On-Demand’s web player is accessible
Only ViewMedica subscribers get the accessible On-Demand player for showing health videos on their websites. It is our policy to ensure that everyone, including persons with disabilities, has full and equal access to patient education.
ViewMedica On-Demand Accessibility Statement
U.S. Government rules encourage health providers to make all their web content accessible for sight and hearing impaired as well as users with other disabilities. Subscribers to ViewMedica On-Demand patient education videos can rest assured. We satisfy the Americans with Disabilities Act (ADA), Section 508, and internationally-accepted accessibility guidelines.
The recognized guidelines for digital accessibility are called the Web Content Accessibility Guidelines (WCAG). These guidelines are created and managed by the web standards group, the W3C. The WCAG comes in 3 levels: A, AA, AAA. The de facto standard in the US - recognized (yet not set) by the DOJ, the courts, and advocates is the WCAG 2.1 A, and AA levels of accessibility.
We follow the WCAG 2.1 Web Accessibility Initiative (WAI), meeting all Level A thresholds and, in most cases, also meeting the AA thresholds.
ViewMedica’s accessibility features work with the majority of web browsers on the two most used desktop operating systems, and they are compatible with both third-party and native screen readers.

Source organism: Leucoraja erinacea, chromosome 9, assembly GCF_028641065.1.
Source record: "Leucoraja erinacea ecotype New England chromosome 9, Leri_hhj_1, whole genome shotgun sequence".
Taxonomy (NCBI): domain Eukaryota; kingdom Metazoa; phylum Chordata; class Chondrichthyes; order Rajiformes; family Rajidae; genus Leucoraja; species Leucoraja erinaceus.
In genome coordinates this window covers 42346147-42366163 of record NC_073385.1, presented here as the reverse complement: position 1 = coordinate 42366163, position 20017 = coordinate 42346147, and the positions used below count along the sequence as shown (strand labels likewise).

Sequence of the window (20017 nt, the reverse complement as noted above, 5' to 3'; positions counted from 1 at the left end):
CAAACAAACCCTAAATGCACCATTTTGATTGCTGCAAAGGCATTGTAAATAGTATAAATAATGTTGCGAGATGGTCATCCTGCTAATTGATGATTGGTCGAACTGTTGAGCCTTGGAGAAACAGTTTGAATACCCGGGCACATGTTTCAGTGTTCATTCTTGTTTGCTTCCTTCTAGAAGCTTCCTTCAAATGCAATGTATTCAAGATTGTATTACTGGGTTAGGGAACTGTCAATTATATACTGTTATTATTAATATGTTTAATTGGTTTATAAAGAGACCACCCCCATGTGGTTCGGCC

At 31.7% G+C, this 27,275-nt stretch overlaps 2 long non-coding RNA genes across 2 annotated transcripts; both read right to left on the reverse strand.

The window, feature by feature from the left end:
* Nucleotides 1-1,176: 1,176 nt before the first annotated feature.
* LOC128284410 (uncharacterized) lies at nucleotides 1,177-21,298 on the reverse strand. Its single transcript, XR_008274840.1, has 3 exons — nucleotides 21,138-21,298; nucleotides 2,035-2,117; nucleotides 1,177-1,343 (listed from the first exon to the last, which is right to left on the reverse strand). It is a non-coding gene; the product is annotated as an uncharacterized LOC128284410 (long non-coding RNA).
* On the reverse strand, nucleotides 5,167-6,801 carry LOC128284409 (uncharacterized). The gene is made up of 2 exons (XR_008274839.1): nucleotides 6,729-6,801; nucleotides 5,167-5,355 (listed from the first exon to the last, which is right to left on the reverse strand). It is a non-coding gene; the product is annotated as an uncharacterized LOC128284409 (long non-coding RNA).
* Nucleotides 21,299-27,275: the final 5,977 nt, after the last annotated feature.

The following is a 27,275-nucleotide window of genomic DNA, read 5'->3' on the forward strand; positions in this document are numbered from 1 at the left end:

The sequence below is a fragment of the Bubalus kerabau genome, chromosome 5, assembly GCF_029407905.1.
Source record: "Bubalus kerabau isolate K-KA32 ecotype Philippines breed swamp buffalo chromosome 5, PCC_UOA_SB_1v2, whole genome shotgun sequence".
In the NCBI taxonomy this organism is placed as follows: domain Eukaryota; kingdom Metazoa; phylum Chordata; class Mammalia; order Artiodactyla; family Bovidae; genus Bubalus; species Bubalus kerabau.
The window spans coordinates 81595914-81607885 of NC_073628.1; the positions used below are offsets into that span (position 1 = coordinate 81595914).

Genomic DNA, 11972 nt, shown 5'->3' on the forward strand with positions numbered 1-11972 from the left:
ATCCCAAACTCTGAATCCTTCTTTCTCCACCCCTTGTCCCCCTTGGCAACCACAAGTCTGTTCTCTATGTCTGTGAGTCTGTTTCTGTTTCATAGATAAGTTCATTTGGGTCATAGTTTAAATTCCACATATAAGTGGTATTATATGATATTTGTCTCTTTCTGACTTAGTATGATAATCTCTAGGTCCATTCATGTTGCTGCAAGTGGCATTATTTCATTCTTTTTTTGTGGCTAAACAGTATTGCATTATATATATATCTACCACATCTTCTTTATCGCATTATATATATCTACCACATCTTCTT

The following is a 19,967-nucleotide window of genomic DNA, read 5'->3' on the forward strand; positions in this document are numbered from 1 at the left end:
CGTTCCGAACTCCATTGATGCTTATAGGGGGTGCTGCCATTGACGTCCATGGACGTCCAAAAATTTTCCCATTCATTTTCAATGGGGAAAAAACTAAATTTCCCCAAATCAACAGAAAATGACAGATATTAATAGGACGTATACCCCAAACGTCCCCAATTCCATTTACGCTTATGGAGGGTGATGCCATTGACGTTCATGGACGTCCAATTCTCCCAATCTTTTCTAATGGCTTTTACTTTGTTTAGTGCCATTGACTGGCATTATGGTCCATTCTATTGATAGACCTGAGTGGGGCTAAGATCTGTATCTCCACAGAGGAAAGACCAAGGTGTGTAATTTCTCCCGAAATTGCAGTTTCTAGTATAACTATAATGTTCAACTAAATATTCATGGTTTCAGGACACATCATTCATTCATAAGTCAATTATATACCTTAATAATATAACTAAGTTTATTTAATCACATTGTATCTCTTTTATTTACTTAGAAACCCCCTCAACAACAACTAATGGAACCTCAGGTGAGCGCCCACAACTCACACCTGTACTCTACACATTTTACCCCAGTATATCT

Tested for Accessibility
- Windows Browsers: Google Chrome, Firefox, Edge, Internet Explorer
- Mac Browsers: Google Chrome, Firefox, Safari
- Screen Readers: NVDA, JAWS, Microsoft Narrator, Mac VoiceOver
We are currently working on ways to raise ViewMedica On-Demand’s WAI level to a stronger AA. That will involve giving the user control over text size and color contrast and adding in audio descriptions during video playback.
WCAG 2.1 Web Accessibility Guidelines That Apply to the On-Demand Player
The WCAG standards cover four basic principles: Perceivable, Operable, Understandable and Robust. ViewMedica On-Demand meets the Level A for all standards and AA for most.
Learn more about WCAG guidelines
1.1.1 Text alternatives for non-text content (Level A)
Criteria met: Images have a text alternative and videos have a descriptive title.
1.2.2 Time-based Media Captions (Level A)
Criteria met: Captions are provided and synchronized for all video. Each ViewMedica video is captioned with text that can be read by screen readers or other assistive devices.
1.2.3 Time-based Media Audio Description (Level A)
Criteria met: Most ViewMedica videos are scripted and transcribed so visual content does not deliver info that is not in the spoken script. And, the screenplay for the video is available as text in each video’s brochure.
1.2.5 Time-based Media Audio Description (Level AA)